But like I mentioned earlier. It's the fact that people don't believe me when I say I was/am treated differently based on my culture/background. They see it as those specific people/instances were "bad apples" or "bad places". They don't see the issue as systematically embedded in social norms/ mass media/ culture. That's what bothers me most. And I know it affects people from other backgrounds way more than it affects me. And it's even more obvious that the oppression is happening in those instances. And I boil with rage when people don't see it.

    26 votes
  17. Comment on Male dominated fields in ~life

    beanie
    Link Parent
    Thank you. I really needed to hear this and I'm so thankful that their are others out there that understand the struggle. I feel crazy when my male counter-parts don't understand and out-rightly...

    constant criticism has ingrained a fear that she's not smart enough to get any other job in tech and she's stuck there until she can go back to school part time and get a new degree and move into a different industry (she could get a new job easily. She's incredibly smart and talented but won't listen to any of her friends about it. Which I understand, I'm just frustrated she doesn't see what we see in her).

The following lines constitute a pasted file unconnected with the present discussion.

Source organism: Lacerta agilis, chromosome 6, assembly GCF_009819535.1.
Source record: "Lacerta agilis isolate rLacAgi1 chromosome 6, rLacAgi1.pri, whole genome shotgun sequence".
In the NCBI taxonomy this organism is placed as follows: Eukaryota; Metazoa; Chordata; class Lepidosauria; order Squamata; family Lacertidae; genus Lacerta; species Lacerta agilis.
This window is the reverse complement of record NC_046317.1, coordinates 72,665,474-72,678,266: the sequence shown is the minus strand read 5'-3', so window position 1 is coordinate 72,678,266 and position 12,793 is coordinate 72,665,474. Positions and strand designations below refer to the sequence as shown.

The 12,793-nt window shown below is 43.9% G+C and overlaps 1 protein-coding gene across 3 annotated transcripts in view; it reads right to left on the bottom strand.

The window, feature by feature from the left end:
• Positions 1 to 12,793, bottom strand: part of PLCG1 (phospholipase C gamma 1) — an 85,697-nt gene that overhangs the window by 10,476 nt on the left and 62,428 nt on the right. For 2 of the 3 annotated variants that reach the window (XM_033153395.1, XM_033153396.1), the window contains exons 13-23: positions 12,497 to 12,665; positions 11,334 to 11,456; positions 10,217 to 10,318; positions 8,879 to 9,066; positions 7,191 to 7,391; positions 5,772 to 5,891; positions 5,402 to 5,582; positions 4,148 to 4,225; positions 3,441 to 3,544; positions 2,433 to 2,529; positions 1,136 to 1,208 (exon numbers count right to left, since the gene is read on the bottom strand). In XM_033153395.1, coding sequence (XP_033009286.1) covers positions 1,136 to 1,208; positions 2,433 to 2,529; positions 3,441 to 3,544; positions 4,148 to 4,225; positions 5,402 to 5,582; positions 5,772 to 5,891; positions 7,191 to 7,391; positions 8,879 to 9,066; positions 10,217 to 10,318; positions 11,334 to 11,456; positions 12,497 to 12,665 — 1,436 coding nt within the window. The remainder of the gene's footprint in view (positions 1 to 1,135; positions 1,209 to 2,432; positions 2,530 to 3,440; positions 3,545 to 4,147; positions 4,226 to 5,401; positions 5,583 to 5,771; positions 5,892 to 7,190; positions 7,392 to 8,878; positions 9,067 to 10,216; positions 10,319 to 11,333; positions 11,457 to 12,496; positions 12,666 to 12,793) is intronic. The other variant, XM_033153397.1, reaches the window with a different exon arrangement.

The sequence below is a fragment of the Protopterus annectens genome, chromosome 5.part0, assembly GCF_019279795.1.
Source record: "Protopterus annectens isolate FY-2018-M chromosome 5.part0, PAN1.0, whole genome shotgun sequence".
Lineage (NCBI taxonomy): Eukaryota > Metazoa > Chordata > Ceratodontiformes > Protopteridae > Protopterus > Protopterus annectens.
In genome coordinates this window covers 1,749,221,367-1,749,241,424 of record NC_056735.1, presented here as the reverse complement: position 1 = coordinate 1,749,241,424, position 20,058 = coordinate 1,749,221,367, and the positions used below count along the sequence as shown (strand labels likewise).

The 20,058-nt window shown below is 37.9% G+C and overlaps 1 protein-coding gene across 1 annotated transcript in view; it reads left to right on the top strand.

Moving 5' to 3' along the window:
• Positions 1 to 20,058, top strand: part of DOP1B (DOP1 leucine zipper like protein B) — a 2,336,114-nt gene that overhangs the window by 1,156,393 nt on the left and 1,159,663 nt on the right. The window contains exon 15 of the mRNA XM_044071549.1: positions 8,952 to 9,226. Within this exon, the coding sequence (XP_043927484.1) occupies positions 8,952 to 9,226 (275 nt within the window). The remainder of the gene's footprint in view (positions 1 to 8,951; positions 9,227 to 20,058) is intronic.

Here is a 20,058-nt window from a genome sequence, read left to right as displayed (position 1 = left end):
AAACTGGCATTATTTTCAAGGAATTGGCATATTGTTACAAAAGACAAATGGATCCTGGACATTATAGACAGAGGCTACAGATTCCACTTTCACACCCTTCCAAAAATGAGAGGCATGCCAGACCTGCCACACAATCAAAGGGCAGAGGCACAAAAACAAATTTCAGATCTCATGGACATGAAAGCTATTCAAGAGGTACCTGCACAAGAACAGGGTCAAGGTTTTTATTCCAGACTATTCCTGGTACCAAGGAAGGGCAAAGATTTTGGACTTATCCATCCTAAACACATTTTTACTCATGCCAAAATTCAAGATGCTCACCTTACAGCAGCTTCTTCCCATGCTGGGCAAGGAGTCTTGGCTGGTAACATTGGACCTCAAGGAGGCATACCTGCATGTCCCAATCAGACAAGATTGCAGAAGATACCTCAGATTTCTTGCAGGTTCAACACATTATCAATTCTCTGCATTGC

because lots of tech companies rely on exploitation and not questioning the implications of the things they build and/or how they could be used for wrong reasons.

    "please diversify the economic backgrounds, sexual orientation, gender-identification, racial, and religious make-up of industries and listen to the opinions and experiences of people from those backgrounds because they'll make your company, product, and workforce better".

    Thank you. I really needed to hear this and I'm so thankful that their are others out there that understand the struggle. I feel crazy when my male counter-parts don't understand and out-rightly dismiss how clients or contractors interact with me.

    4 votes
  18. What gets you out of bed?

    Responsibilities can be hard sometimes. Sometimes, we aren't acknowledged for our efforts. What gets you out of bed? What's the narrative you have with yourself as you stare at the ceiling as your...

    Responsibilities can be hard sometimes. Sometimes, we aren't acknowledged for our efforts.

    What gets you out of bed? What's the narrative you have with yourself as you stare at the ceiling as your alarm jingles? On a side note: What your alarm sound? Is it as brutal as a bullhorn? Or do you prefer something calm, like trickling water?

    Related: How do you prefer to be acknowledged at home or compensated at work? Do financial incentives get you going or do you prefer thoughtful gifts or do you look forward speaking with a coworker you get along with?